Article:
This is a post from my friend in Taiwan Bill Stimson. It doesn’t necessarily reflect the opinions of The Peking Duck.
What America Needs to Learn From China
by William R. Stimson
It is evident now from this business of the rare earth elements, and from the way Beijing is handling its green technologies in general, that America can no longer afford to see China merely as a cheap labor force or a huge market to exploit. That phase is over. This hardly means America should view China as enemy or competitor, even though China’s military harbors that unenlightened attitude. That China poses a crisis to America cannot be denied – but it happens to be exactly the crisis America needs at this point to get itself up out of the rut it’s stuck in.
To not waste this important crisis must be America’s first order of business today. To rise to the occasion, it must begin to approach China and the Chinese people with the attitude that it has something to learn from them. Like China has done, America needs to make certain essential changes to its system without altering its fundamental beliefs – and, like China, it needs to do this by laying aside old dogmas. And, as China has taken ideas from America, so America needs to take ideas from China.
For all America’s recent failings in the Mid-East and at home, still democracy, human rights, personal freedom, and private entrepreneurial genius remain the cornerstones of the American way of life and the cauldron of its amazing track record of creativity and success. These will inevitably prevail over the authoritarianism, censorship, indoctrination, corruption, and injustice of the Chinese system – but only to the extent America manages to wrench itself free from some of its most cherished dogmas.
The market system is not all it’s cracked up to be. In the same way that America’s market has failed to generate a new generation of antibiotics to fight emerging superbugs (AIDS and cancer drugs are more profitable for pharmaceutical companies because patients take them for the remainder of their lives instead of just for a few weeks), it is now failing to protect and sufficiently promote Silicon Valley’s edge in the green technologies. Rather than crying “Unfair!” when the Chinese government affords fledgling green industries the support and advantages they need to get on their feet, the American government should be doing the same for its upstarts. In the end, these vulnerable new industries will benefit the entire country. America cannot allow them to migrate to China. In the same way a dab of free enterprise saved Chinese Communism, a dab of government responsibility and oversight can save American Capitalism. The government had no qualms about bailing out the big bankers. Why should it balk about bailing out the green start-ups? What’s un-American about helping the small guy?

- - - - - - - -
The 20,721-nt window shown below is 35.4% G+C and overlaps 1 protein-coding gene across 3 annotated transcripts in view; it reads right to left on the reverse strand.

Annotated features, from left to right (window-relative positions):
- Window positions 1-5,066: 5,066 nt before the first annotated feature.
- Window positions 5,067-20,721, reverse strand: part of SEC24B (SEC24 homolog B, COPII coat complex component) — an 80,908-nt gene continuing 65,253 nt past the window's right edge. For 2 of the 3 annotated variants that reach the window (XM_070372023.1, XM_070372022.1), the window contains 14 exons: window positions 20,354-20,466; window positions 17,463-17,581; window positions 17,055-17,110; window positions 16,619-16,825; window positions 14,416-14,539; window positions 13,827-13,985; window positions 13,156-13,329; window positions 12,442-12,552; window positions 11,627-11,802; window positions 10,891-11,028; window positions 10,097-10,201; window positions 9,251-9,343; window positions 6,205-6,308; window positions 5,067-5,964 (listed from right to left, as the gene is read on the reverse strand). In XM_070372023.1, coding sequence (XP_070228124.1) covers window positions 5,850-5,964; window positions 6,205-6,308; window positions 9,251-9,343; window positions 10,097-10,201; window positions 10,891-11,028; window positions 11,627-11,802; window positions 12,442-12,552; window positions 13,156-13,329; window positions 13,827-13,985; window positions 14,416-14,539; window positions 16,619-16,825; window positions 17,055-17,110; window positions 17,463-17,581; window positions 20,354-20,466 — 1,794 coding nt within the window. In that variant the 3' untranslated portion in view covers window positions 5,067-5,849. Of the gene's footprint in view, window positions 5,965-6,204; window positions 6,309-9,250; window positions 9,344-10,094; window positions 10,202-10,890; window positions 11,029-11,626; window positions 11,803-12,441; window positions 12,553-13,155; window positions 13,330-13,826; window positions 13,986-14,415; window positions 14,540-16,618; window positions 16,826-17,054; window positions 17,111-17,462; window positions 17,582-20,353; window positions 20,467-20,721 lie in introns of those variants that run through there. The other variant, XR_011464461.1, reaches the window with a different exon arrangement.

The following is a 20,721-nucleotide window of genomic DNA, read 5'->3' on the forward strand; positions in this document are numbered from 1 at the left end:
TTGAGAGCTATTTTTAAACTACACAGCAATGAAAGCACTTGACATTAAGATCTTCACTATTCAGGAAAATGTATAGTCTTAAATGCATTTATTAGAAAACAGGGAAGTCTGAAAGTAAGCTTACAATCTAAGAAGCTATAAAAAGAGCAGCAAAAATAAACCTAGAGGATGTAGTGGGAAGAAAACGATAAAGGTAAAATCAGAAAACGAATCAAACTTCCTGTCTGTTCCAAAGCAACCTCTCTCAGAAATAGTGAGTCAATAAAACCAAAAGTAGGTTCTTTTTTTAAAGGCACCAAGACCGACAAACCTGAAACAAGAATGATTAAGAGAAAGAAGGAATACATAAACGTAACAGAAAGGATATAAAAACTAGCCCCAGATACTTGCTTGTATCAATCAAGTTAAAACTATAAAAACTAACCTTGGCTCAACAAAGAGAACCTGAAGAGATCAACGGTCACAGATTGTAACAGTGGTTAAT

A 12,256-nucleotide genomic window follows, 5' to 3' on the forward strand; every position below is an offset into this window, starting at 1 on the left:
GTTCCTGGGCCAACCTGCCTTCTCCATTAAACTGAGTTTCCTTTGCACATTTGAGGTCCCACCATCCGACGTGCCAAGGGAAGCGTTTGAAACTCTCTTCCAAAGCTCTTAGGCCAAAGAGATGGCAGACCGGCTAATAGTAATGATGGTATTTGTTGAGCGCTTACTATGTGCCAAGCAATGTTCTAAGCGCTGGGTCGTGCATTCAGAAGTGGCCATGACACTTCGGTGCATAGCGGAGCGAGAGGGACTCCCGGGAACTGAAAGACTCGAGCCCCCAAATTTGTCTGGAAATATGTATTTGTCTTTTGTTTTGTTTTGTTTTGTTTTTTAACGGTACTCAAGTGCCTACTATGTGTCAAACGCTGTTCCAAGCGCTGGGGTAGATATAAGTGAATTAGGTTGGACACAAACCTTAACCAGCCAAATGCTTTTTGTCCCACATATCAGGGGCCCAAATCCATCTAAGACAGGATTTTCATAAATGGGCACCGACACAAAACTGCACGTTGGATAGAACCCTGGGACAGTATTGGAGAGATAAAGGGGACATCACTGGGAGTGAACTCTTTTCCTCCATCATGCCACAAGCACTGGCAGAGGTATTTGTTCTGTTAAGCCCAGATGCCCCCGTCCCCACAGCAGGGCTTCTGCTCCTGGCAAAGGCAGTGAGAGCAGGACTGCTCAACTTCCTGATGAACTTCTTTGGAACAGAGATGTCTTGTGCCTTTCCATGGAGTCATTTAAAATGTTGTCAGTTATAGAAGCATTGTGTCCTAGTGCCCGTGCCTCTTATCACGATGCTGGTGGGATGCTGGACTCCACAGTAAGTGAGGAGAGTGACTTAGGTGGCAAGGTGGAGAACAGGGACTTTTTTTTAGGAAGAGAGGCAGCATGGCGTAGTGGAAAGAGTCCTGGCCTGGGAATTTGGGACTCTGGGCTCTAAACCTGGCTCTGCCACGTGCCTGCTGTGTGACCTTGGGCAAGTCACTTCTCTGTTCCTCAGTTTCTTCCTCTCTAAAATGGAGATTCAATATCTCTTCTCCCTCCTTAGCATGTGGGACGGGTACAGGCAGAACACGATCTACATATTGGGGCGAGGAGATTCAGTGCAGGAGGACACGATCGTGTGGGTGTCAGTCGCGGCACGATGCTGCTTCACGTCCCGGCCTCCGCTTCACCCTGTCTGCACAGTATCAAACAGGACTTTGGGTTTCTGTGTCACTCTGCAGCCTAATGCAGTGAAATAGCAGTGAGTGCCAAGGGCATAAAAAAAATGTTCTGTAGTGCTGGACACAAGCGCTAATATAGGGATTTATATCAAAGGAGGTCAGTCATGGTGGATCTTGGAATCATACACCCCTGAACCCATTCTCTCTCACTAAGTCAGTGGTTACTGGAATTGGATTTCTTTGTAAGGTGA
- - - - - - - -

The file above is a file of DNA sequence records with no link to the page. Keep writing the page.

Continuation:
Similarly, the whole globalization mantra blithely misses the point that giving away jobs inevitably leads to giving away the grassroots experience that feeds innovation, creativity, and the development of new expertise and products. By closing down its own biggest rare earth element mine and letting that operation go entirely to China, the United States forfeited its leadership in an entire technology – and maybe much more. Just as the market worshippers in Detroit failed until it was too late to see that the big gas-guzzlers were a thing of the past, Washington today can’t seem to grasp that across-the-board globalization serves the interests of the few richest Americans at the expense of the country as a whole. To feed the creativity and innovation that is the American system’s greatest advantage, America needs a full diversity of its own industries within its own borders, and it needs a full range of its own labor on all levels to be accomplished by American hands and American minds. To export the little jobs inevitably leads to giving away the big ones – and becoming a second-rate country. If the U.S. government wants the next Google, the next iPhone, or the next whatever to happen in America, it’d better keep more jobs there, and put more highly-qualified people back to work there – even if this means products become more expensive and the nation can’t continue to pursue its gluttonous and wasteful lifestyle.
Not America but China and the Chinese are in the lead today in certain essential ways. America has busied itself arrogantly talking down to both. Essentially it’s been right in what it’s been trying to get across to the Chinese. Only it hasn’t had the basic humility to notice the things the Chinese are doing that are superior and it hasn’t had the fundamental enlightenment to emulate them in these areas. Ancient Chinese texts teach that every crisis is an opportunity, not to be wasted. The opportunity for America in the crisis China presents today is to learn before it’s too late how to lay aside certain of its own outdated dogmas, adapt to new and challenging realities, and move ahead again blazing new trails by doing what America does best.
Only if America adapts this tact will America and China both emerge victorious – as cooperating partners, not vicious competitors; and as systems that are converging, not trying to replace one another.
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William R. Stimson is an American writer living in Taiwan. An earlier version of this piece appeared in the Taipei Times.
Richard Burger is the author of Behind the Red Door: Sex in China, an exploration of China's sexual revolution and its clash with traditional Chinese values.